Harambee transparency target missed
24 January 2020 | Crime
This is according to the executive director of the Institute for Public Policy Research in Namibia (IPPR), Graham Hopwood, with regard to Namibia's ranking on the 2019 Corruption Perception Index by Transparency International.
A total of 180 countries were ranked on how corrupt their governments and public services appear to be. The ratings are based on findings by experts and public opinion studies. A score of 100 is “very clean” and 0 is highly corrupt.
Namibia fared slightly worse than the previous year, ranking 56th globally with a score of 52. In Africa, Namibia was tied in fifth place with Mauritius.
In the 2018 index Namibia was ranked 52nd globally, with a score of 53, and fifth in Africa.
Hopwood said the country's failure to improve its ranking is an indication that much of the government's concern about corruption has been rhetorical rather than based on action.
“In fact, Namibia is now ranked as the joint fifth least corrupt country in Africa after Seychelles, Botswana, Cape Verde and Rwanda. We are joint fifth with Mauritius - a worse position than at the outset of the Harambee period when we were fourth in Africa,” Hopwood said.
According to him the IPPR has set out an eight-point plan through which President Hage Geingob and his cabinet can tackle corruption more effectively.
“If even some of these actions were taken, we believe it would lead to Namibia rising on the Transparency International rankings.”
Some of the eight points are: removing all those convicted of corruption from the Swapo list; instituting an official inquiry into the allocation of fishing quotas and rights headed by a judge or senior lawyer; and making public the ministers' declarations of interests and assets (at the moment they are made privately to the president).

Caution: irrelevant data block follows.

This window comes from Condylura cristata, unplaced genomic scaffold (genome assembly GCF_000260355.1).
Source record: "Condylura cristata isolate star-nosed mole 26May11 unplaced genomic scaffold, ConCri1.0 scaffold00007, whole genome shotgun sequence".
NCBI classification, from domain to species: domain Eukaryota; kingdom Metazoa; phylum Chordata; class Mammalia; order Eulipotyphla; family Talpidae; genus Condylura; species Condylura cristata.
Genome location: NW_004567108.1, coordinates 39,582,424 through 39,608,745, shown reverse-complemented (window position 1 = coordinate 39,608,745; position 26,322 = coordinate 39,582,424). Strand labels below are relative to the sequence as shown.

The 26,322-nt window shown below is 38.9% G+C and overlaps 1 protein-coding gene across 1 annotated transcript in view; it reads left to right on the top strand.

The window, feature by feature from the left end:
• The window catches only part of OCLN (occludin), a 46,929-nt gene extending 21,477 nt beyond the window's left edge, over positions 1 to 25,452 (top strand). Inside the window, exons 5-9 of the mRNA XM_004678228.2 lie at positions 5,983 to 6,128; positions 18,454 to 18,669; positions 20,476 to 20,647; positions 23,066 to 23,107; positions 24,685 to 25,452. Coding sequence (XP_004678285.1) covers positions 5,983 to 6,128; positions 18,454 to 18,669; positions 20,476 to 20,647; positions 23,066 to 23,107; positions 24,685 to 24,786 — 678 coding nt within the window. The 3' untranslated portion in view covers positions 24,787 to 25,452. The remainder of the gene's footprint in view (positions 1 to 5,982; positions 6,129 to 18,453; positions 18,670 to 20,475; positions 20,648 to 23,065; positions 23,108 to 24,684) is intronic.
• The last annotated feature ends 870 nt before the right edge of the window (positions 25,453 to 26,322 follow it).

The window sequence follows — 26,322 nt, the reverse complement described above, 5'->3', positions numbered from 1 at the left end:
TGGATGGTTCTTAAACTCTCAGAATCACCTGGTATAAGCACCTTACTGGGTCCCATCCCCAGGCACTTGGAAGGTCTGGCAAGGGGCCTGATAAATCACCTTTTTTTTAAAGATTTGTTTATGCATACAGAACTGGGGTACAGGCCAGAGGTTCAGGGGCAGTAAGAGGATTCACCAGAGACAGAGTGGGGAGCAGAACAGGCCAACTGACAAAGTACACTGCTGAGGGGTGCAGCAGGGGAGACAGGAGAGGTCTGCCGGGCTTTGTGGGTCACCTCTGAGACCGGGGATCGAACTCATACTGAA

Other points include implementing the Whistleblower Protection Act, which was passed more than two years ago but never operationalised; committing to establishing a public beneficial ownership register for all extractive industries such as mining, oil, gas and fisheries; and committing Namibia to joining the Extractive Industries Transparency Initiative (EITI), which is the global standard for good governance of oil, gas and mineral resources.
According to Hopwood the IPPR also suggested that a world-class access to information (ATI) law should be tabled in parliament soon and that Geingob should again publicly declare his assets and interests, as he did in 2015.
Namibia's corruption score has stagnated since 2015, when it scored 53 points on the index. The country averaged 48.21 points from 1998 until 2016, reaching an all-time high of 57 points in 2002 and a record low of 41 points in 2004.